Ballmer goes ballistic. Sources say Microsoft (NASDAQ:MSFT) CEO Steven Ballmer is fuming over Yahoo's move yesterday to pre-empt a proxy fight by pushing off its shareholder meeting. Microsoft may alter its offer to $31/share cash-only, and is reportedly trying to convince 3% stakeholder Softbank to come out in favor of its offer. Ballmer is also miffed that Yahoo apparently talked with AOL (NYSE:TWX) but still refuses to sit down with MSFT.

So much for iPhone Flash. Apple's (NASDAQ:AAPL) Steve Jobs says Adobe's (NASDAQ:ADBE) Flash Lite Player is too slow to be useful on the iPhone. There are, however, rumors Jobs' tirade is a form of playing 'hard-to-get' in response to Adobe's pressuring Apple to use its PDF renderer. Sources say iPhone can run Flash Lite with its 'eyes' closed.

Bill Miller bets on Countrywide, Yahoo. Famed Legg Mason (NYSE:LM) investor Bill Miller -- who outperformed the S&P 500 for 15 years before trailing by 10% in 2006 and 12% in 2007 -- is placing high-stakes bets on takeover targets Countrywide (CFC) and Yahoo! (NASDAQ:YHOO). He likes CFC whether or not the BofA (NYSE:BAC) buyout goes through, and thinks Microsoft (MSFT) needs to boost its offer to snag a much-needed Yahoo.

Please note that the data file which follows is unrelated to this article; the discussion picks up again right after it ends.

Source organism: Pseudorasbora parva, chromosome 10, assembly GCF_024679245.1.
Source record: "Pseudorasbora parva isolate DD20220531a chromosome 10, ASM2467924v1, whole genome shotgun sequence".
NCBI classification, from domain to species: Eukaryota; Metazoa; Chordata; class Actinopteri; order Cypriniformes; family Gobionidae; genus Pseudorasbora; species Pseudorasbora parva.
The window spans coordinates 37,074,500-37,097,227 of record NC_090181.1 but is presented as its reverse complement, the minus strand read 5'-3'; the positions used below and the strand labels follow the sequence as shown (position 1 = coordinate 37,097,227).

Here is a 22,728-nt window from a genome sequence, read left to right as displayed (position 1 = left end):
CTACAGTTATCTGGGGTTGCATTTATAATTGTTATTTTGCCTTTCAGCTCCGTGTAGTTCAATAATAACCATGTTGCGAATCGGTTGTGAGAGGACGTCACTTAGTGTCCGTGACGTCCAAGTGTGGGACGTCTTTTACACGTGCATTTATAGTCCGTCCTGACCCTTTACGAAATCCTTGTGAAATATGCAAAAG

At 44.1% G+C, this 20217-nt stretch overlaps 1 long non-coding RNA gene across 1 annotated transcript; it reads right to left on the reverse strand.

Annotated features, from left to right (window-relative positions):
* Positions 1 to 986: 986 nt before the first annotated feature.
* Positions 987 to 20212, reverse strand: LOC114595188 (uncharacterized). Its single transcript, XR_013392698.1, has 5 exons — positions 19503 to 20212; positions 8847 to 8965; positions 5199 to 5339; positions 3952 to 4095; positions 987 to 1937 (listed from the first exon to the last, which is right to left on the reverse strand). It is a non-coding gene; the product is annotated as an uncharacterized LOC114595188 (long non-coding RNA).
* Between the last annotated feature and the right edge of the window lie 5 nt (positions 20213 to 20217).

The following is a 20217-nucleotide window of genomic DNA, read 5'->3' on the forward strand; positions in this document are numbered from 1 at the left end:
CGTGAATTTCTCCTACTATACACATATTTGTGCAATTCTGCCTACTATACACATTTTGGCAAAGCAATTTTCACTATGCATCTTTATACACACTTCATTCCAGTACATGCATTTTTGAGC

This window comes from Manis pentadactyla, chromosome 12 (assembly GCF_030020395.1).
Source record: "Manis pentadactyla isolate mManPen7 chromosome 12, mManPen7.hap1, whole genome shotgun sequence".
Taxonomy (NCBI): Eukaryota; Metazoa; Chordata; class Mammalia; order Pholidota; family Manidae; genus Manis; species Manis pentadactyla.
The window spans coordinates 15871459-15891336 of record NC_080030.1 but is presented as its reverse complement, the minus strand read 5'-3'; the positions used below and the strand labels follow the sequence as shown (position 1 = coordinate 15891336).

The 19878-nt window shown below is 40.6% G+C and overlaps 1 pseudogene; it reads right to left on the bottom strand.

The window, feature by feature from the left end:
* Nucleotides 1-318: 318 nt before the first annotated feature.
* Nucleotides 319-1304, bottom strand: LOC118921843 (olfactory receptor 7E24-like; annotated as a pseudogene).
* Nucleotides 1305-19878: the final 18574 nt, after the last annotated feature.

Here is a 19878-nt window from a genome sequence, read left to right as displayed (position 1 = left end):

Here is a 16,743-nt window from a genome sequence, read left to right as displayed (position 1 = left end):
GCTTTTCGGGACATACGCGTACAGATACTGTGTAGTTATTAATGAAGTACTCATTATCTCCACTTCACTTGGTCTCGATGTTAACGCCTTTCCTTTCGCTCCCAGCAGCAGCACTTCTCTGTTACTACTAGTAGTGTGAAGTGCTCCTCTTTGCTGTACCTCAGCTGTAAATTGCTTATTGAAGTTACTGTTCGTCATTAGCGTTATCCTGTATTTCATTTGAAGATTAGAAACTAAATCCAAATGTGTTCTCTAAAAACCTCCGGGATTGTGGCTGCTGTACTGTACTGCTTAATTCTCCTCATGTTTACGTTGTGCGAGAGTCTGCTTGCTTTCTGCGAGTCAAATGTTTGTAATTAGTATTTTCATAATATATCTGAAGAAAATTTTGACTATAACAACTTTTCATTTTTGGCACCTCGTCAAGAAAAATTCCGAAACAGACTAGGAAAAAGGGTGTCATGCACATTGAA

Citi: How low can it go? Shares of Citigroup (NYSE:C) are trading below book value, leaving its market cap at 66% that of Bank of America (BAC) and 87% of JPMorgan & Chase (NYSE:JPM). Then again, does anyone know what Citi's book value is?